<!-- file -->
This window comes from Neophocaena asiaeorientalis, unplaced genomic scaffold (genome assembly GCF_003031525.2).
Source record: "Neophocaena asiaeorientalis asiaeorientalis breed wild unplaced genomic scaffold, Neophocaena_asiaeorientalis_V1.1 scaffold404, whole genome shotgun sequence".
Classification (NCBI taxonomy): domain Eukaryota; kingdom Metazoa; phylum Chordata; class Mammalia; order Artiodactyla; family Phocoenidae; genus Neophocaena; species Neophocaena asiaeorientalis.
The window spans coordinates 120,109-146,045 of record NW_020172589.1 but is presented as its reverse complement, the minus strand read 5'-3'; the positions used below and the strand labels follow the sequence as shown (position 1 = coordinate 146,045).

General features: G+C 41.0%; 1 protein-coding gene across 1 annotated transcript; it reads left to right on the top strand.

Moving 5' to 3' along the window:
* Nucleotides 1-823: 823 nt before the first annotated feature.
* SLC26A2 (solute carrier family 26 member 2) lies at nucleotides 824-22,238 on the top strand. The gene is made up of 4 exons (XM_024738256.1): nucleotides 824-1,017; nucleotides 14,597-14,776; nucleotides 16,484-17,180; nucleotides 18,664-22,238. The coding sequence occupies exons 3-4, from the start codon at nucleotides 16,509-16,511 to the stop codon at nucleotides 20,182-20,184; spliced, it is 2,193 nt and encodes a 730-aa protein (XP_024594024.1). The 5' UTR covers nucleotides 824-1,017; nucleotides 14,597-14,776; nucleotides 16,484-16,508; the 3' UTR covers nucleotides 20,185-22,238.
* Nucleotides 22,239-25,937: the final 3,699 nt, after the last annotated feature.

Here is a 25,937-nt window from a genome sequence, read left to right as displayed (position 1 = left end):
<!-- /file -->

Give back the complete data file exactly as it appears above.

This window comes from Neophocaena asiaeorientalis, unplaced genomic scaffold (genome assembly GCF_003031525.2).
Source record: "Neophocaena asiaeorientalis asiaeorientalis breed wild unplaced genomic scaffold, Neophocaena_asiaeorientalis_V1.1 scaffold404, whole genome shotgun sequence".
Classification (NCBI taxonomy): domain Eukaryota; kingdom Metazoa; phylum Chordata; class Mammalia; order Artiodactyla; family Phocoenidae; genus Neophocaena; species Neophocaena asiaeorientalis.
The window spans coordinates 120,109-146,045 of record NW_020172589.1 but is presented as its reverse complement, the minus strand read 5'-3'; the positions used below and the strand labels follow the sequence as shown (position 1 = coordinate 146,045).

General features: G+C 41.0%; 1 protein-coding gene across 1 annotated transcript; it reads left to right on the top strand.

Moving 5' to 3' along the window:
* Nucleotides 1-823: 823 nt before the first annotated feature.
* SLC26A2 (solute carrier family 26 member 2) lies at nucleotides 824-22,238 on the top strand. The gene is made up of 4 exons (XM_024738256.1): nucleotides 824-1,017; nucleotides 14,597-14,776; nucleotides 16,484-17,180; nucleotides 18,664-22,238. The coding sequence occupies exons 3-4, from the start codon at nucleotides 16,509-16,511 to the stop codon at nucleotides 20,182-20,184; spliced, it is 2,193 nt and encodes a 730-aa protein (XP_024594024.1). The 5' UTR covers nucleotides 824-1,017; nucleotides 14,597-14,776; nucleotides 16,484-16,508; the 3' UTR covers nucleotides 20,185-22,238.
* Nucleotides 22,239-25,937: the final 3,699 nt, after the last annotated feature.

Here is a 25,937-nt window from a genome sequence, read left to right as displayed (position 1 = left end):